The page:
Wednesday, September 30, 2009

The Evolution of Calpurnia Tate by Jacqueline Kelly


As the school year starts picking up momentum, the writers at Stacked finally agreed on a title for our next round robin review. We have a lot of YA fiction representation, but our coverage of children's literature is lacking at times. So, we all decided to pick up the highly discussed title, The Evolution of Calpurnia Tate. We keep hearing possible Newbery talk bandied about when this book is mentioned... so the contributors were intrigued!

Jennifer:

Two things really stood out for me after I read this book.

1. The setting - Fentress, Texas seems like a stereotypical little town in the middle of Central Texas. As a former resident of Austin (and a Texas native), I recognized many of the peculiar quirks so integral to Texas living - the prominence of cotton and the pecan tree, the excitement over staying at the Driskill Hotel on Congress Avenue in Austin, the constant reminders of Civil War battles, and the importance of county fairs in rural life. I especially loved the names of the Tates - 5 of the 6 Tate brothers are named after important Texas heroes of independence... and a cursory glance at my own family tree would reveal similar naming tactics for my own forebears. My mother's family was from a small Texas town near Mexia - and again, the Calpurnia's family stories sound very familiar when compared to the folklore of my relatives.

2. The main character - Calpurnia was inquisitive without being precocious. Obedient without being too goody-two shoes. Independent without being impractical. Towards the end, I felt like the author made Calpurnia's distress about being a woman a little too modern in tone, but I suppose it works for a book about the dawning of the 20th century. Calpurnia also seemed very grown-up in her narrative - the book felt like it was written by her, but ten, twenty years in the future, after she attended that "university in Austin." Her voice isn't that of a child.

Kelly got more things right than wrong in this book. She was able to write with an authentic voice, and the reader really fell in love with so many members of the Tate family and Fentress community. I was especially partial to Travis, the tender-hearted younger brother who adored his animals.

But Kelly's talent for writing these smaller tableaux may also be the book's greatest weakness. This is a "small" book; very little actually happens plot-wise over the expanse of time. After reading it, I found it difficult to describe what it's about beyond "Oh, a little girl learns about Darwin and her grandfather in turn of the century Texas." In the end, I think that's okay. We don't always need overly-complicated storylines when the relationships between characters seem so real.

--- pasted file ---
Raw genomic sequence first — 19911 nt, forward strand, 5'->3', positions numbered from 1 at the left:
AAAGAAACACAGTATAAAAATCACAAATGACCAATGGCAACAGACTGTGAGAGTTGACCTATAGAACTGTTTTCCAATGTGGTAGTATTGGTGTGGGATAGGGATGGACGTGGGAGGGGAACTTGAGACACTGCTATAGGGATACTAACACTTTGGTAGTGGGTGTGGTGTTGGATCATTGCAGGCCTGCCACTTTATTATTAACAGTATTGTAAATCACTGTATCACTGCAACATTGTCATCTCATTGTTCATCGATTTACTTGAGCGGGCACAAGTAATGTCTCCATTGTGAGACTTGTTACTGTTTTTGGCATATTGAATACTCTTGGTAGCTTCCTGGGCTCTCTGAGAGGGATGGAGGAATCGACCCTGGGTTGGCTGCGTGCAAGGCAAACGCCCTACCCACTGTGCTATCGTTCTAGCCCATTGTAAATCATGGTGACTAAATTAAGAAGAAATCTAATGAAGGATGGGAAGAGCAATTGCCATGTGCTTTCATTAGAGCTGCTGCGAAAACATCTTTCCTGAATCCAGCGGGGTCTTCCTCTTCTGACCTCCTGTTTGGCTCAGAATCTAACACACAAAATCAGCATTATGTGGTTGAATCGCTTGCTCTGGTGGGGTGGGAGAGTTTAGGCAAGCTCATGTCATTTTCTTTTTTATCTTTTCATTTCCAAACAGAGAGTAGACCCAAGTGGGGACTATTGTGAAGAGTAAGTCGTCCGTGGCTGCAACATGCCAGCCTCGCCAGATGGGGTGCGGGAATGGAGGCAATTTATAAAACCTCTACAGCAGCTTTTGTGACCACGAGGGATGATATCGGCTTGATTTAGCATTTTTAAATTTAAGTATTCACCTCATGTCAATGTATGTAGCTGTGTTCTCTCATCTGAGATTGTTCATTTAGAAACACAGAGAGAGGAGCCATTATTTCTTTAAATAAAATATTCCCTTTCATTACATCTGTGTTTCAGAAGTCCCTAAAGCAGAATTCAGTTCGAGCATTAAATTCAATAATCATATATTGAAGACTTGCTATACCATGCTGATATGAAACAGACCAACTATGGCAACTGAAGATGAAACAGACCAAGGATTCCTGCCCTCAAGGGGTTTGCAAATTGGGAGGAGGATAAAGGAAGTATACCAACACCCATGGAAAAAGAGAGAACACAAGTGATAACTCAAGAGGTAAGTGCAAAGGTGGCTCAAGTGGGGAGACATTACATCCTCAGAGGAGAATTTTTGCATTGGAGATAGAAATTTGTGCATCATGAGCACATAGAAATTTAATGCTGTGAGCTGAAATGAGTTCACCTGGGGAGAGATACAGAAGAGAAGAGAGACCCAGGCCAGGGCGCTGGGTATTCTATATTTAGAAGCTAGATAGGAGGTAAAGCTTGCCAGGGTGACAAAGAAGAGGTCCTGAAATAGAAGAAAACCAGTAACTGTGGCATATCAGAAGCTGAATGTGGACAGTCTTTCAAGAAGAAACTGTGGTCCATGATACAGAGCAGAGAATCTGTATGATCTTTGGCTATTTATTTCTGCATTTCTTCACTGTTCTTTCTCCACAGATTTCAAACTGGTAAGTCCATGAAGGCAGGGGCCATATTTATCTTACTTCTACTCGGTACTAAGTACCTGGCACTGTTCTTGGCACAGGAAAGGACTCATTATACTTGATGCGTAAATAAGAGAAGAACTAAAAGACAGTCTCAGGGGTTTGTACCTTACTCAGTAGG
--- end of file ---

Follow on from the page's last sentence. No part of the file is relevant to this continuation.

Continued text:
Kelly

Jacqueline Kelly can write, there's no doubt about it. The prose is lovely, intricate, and challenging, even for the adult reader. This is a book that will require the intended audience to digest the language and the work of art that has been developed.

That said, this story really, really did not do it for me.

The Evolution of Calpurnia Tate was a very slow moving story with no real problem or resolution; instead, it's a portrait of a girl growing up in small town Texas at the turn of the twentieth century and the challenges she faces with her interest in science and her family and society's pressures for her to be a housewife-in-training. Each chapter is a bit of a different time of year, from spring time and the summer fair to Thanksgiving, Christmas, and finally the new year.

What bothered me the entire time was that this book has been done before, and because there's no compelling story line and no real climax nor action, I don't think this is a memorable read other than for the language aspect. To put it bluntly, I was really bored reading this, and it took me far longer to read than it should have simply because I never felt compelled enough by it to want to read it more.

The Evolution of Calpurnia Tate certainly screams traditional Newbery for me -- this is the sort of book that adults think that kids should read, even if it really doesn't seem to have a lot of kid appeal. I have a hard time envisioning 10-13 year old girls picking this one up by choice and loving it. I suspect an older audience of teens may find more success with it, but because the main character is 11, they may be turned off. Although the historical accuracy with age and maturity is solid, this will read as dated or strange for current intended audiences, I think. Moreover, this book reminds me a lot of A Northern Light by Jennifer Donnelly, which is a similar story set in a historical era where females had desires to be something other than what society has determined for them. Although the concept and theme are great, it is a book than languishes on the shelf.

I found the characters to be flat, particularly the ancillary characters. Callie never gave me a reason to like her nor care about her story; in fact, I wished that the story had been told from the perspective of her grandfather, who seemed a heck of a lot more interesting to me. And while the use of Texas war heroes as the names of her brothers was creative, they were all the same character to me.

Like Jennifer mentioned, this wasn't written with the voice of a child. I think that's precisely why I had a hard time figuring this one out. Had this book been written for adults, I think it would find so much more power and popularity. A story from the voice of Callie as an adult reflecting on her childhood could have developed her a lot more and made me care about her whys and hows. But as it is now, I just couldn't. I don't think that an 11-year-old reading this can possibly "get" it in any sense -- they won't have the appreciation for the language nor will they understand the importance of the historical setting nor will they get the importance of the message here. I also have a hard time thinking a lot of 11-year-olds would quite have the knowledge of Darwin and the implications of his findings that DO make this book rich.